Five years after BEACH was introduced to analyse data collected from Australian GPs, its creators have a message for CIOs: achieving data quality can be a long, hard road.
About 85 per cent of Australians visit a GP at least once in any year. Altogether, that amounts to roughly 100 million consultations annually. Every consultation is unique, because every patient is an individual, each with their own unique combinations of complaints — morbidity and associated other illnesses — and differing from each other in age, gender and background.
That makes assessing the value the community gets from the $2.5 billion a year spent in direct costs, and the further $7.5 billion a year in secondary costs — such as drugs prescribed and specialist referrals and pathology — on GP visits, not to mention the health outcomes, a hugely complex task. So for decades the Family Medicine Research Centre at the University of Sydney and its predecessors have been developing and refining methods to improve the quality of its data about patients and “true life” outcomes.
The result of their work is BEACH (Bettering the Evaluation And Care of Health), a continuous national survey of GPs and the patients they treat, launched in 1998 with the aim of studying what goes on in GP surgeries and the outcome of the consultations. BEACH relies on data quality methodology developed within the Department of General Practice at the University of Sydney (which gave birth to the Family Medicine Research Centre in August 1999), refined during comparisons with population-reported information such as that found in the Australian Health Survey.
“The ideal research would be able to test in real life what happens when a real patient with mixed morbidity and a specific lifestyle is given a product as a treatment — looking at real-life effectiveness, rather than efficacy of treatment — which is what is being tested in randomised controlled trials,” says associate professor and director Helena Britt. “Now this is just huge — it is just fraught with difficulty, so for the past 30-odd years we’ve been developing methods to allow us to at least look at the consultations.”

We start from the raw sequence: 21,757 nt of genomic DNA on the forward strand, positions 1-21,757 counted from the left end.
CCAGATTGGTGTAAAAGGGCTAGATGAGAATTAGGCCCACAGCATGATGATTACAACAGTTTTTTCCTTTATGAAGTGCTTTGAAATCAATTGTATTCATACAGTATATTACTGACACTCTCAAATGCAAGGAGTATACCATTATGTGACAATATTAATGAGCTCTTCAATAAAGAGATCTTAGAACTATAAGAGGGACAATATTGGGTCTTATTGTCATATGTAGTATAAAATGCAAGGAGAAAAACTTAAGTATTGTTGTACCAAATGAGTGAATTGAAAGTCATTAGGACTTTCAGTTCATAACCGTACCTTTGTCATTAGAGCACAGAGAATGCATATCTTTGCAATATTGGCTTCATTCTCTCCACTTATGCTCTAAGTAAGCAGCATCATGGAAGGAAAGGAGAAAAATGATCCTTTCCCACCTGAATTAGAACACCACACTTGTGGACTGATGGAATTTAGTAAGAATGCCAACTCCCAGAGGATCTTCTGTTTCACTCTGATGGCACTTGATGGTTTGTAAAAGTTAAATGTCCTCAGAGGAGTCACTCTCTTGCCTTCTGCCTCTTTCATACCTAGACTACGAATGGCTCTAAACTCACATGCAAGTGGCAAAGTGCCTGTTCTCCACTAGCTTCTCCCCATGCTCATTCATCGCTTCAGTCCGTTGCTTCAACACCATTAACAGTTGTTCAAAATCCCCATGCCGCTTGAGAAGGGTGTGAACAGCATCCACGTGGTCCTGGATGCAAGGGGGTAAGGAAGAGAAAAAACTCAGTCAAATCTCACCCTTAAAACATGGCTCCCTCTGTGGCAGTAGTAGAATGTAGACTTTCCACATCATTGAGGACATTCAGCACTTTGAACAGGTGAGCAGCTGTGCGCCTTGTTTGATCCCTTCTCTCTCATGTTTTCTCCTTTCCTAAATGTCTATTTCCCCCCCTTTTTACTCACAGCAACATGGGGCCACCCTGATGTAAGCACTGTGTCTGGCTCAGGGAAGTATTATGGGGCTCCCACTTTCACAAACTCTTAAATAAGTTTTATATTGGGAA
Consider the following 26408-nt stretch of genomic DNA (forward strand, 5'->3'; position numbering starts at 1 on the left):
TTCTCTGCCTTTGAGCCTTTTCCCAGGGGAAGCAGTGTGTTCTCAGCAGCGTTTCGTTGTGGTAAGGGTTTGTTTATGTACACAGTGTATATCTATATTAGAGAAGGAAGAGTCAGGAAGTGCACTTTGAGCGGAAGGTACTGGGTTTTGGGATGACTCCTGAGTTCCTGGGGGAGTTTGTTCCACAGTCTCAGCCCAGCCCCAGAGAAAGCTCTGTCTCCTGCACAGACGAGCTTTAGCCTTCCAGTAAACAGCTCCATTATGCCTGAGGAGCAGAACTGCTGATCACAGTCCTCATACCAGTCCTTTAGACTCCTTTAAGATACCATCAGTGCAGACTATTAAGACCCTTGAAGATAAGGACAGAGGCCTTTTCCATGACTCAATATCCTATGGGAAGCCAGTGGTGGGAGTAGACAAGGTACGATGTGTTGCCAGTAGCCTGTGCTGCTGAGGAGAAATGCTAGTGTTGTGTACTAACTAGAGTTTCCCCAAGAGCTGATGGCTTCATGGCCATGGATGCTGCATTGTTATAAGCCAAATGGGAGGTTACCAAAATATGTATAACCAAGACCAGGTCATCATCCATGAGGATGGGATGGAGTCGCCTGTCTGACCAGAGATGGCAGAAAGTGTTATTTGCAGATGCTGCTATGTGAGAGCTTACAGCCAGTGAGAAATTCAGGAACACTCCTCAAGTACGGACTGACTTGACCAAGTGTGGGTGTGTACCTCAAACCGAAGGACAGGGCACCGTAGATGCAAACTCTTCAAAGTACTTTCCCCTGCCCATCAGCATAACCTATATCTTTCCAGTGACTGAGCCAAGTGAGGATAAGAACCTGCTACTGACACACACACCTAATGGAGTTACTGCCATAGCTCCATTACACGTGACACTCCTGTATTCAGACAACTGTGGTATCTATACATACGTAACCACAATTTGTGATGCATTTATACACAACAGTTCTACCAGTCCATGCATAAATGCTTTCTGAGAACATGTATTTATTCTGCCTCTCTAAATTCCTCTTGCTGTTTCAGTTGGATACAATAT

Britt says the very size of the task (see “Here’s to Your Health”, left), not to mention the complexities involved and the solutions determined, have cast significant light on selective aspects of the ongoing issues of data quality facing many organisations. She says the lessons she has learned about data quality have been invaluable.
Data collection and assessment for the survey have proven enormously complex, Britt says. For instance, a major issue in collecting data in Australian health is that it is very difficult to follow a patient. A researcher might think they have the patient’s full general practice medical record on their desk, when in fact the patient may very well have visited several other doctors, either within the same practice or externally.
Nevertheless, Britt’s team developed a method within the University of Sydney General Practice, as it was then, and worked out methods of collecting usable longitudinal patient data on its own patient population. “And that’s fine; that can work in a single general practice because you are representing — you think — your practice population. It sounds pretty simple. But it is actually not easy in Australia to define your practice population. Next we tested whether data collected from GPs at the consultation actually ‘reflects’ population-reported information, as is collected in the Australian Health Survey,” Britt says. “The question was: Does the GP really record what problems are managed at the consultation? And people were saying: ‘Well, if you ask the patient they will know, so you can test it against that’ — people regard patient-reported morbidity almost as a gold standard,” Britt says. “Now we know of course that patient self-report has its shortcomings. If you ask my great-aunt what she’s got she’ll tell me she’s got ‘blood pressure’. And I say: ‘Well, is it high or low? If you have no blood pressure you’re dead dear’.”
To resolve the dilemma the unit conducted a small local study under a National Health and Medical Research Council (NHMRC) grant, collecting information about a series of consultations recorded by a group of GPs and then following up by asking patients what they thought they were managed for at the consultation. The outcome revealed about a 30 per cent interchange of error, where a patient might assert that they consulted the doctor about, for example, a cold, and the GP would talk about hypertension.